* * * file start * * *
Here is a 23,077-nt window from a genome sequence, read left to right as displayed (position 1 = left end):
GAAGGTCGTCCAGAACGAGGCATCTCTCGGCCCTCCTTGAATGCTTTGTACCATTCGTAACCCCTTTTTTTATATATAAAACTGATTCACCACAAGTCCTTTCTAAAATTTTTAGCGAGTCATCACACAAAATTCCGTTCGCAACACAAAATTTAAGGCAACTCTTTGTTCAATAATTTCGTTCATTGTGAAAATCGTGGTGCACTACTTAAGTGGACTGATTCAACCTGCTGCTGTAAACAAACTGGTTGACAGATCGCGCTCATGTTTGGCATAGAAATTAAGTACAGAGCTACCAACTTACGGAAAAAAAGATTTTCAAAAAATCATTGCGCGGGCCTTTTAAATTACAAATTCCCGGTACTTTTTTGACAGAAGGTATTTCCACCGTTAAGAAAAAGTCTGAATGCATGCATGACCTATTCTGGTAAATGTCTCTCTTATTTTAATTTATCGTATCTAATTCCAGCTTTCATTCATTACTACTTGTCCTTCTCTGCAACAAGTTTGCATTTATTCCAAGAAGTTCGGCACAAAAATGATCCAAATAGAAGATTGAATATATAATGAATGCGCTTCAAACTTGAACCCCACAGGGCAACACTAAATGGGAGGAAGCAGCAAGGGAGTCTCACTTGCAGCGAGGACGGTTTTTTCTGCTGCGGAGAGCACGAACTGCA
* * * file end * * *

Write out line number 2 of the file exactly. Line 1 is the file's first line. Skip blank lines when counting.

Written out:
GAAGGTCGTCCAGAACGAGGCATCTCTCGGCCCTCCTTGAATGCTTTGTACCATTCGTAACCCCTTTTTTTATATATAAAACTGATTCACCACAAGTCCTTTCTAAAATTTTTAGCGAGTCATCACACAAAATTCCGTTCGCAACACAAAATTTAAGGCAACTCTTTGTTCAATAATTTCGTTCATTGTGAAAATCGTGGTGCACTACTTAAGTGGACTGATTCAACCTGCTGCTGTAAACAAACTGGTTGACAGATCGCGCTCATGTTTGGCATAGAAATTAAGTACAGAGCTACCAACTTACGGAAAAAAAGATTTTCAAAAAATCATTGCGCGGGCCTTTTAAATTACAAATTCCCGGTACTTTTTTGACAGAAGGTATTTCCACCGTTAAGAAAAAGTCTGAATGCATGCATGACCTATTCTGGTAAATGTCTCTCTTATTTTAATTTATCGTATCTAATTCCAGCTTTCATTCATTACTACTTGTCCTTCTCTGCAACAAGTTTGCATTTATTCCAAGAAGTTCGGCACAAAAATGATCCAAATAGAAGATTGAATATATAATGAATGCGCTTCAAACTTGAACCCCACAGGGCAACACTAAATGGGAGGAAGCAGCAAGGGAGTCTCACTTGCAGCGAGGACGGTTTTTTCTGCTGCGGAGAGCACGAACTGCA